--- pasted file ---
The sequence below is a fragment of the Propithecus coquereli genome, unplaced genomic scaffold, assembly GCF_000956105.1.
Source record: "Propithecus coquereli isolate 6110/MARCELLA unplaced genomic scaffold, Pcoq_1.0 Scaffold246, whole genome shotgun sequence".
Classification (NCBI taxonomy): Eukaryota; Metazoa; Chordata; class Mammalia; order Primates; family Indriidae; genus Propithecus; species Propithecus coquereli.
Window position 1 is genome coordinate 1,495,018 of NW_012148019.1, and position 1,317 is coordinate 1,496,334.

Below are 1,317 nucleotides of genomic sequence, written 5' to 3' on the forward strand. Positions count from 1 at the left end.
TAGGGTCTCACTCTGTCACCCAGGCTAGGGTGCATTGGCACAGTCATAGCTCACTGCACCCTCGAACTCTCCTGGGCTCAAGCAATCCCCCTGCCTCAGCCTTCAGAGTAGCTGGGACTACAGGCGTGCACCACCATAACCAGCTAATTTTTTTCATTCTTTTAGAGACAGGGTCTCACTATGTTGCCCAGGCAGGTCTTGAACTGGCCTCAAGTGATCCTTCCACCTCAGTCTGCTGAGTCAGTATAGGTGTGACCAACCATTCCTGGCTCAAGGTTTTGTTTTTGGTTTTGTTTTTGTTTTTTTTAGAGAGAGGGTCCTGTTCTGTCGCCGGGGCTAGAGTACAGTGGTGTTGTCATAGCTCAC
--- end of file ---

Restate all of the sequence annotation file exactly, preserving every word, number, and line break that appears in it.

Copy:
The sequence below is a fragment of the Propithecus coquereli genome, unplaced genomic scaffold, assembly GCF_000956105.1.
Source record: "Propithecus coquereli isolate 6110/MARCELLA unplaced genomic scaffold, Pcoq_1.0 Scaffold246, whole genome shotgun sequence".
Classification (NCBI taxonomy): Eukaryota; Metazoa; Chordata; class Mammalia; order Primates; family Indriidae; genus Propithecus; species Propithecus coquereli.
Window position 1 is genome coordinate 1,495,018 of NW_012148019.1, and position 1,317 is coordinate 1,496,334.

Below are 1,317 nucleotides of genomic sequence, written 5' to 3' on the forward strand. Positions count from 1 at the left end.
TAGGGTCTCACTCTGTCACCCAGGCTAGGGTGCATTGGCACAGTCATAGCTCACTGCACCCTCGAACTCTCCTGGGCTCAAGCAATCCCCCTGCCTCAGCCTTCAGAGTAGCTGGGACTACAGGCGTGCACCACCATAACCAGCTAATTTTTTTCATTCTTTTAGAGACAGGGTCTCACTATGTTGCCCAGGCAGGTCTTGAACTGGCCTCAAGTGATCCTTCCACCTCAGTCTGCTGAGTCAGTATAGGTGTGACCAACCATTCCTGGCTCAAGGTTTTGTTTTTGGTTTTGTTTTTGTTTTTTTTAGAGAGAGGGTCCTGTTCTGTCGCCGGGGCTAGAGTACAGTGGTGTTGTCATAGCTCAC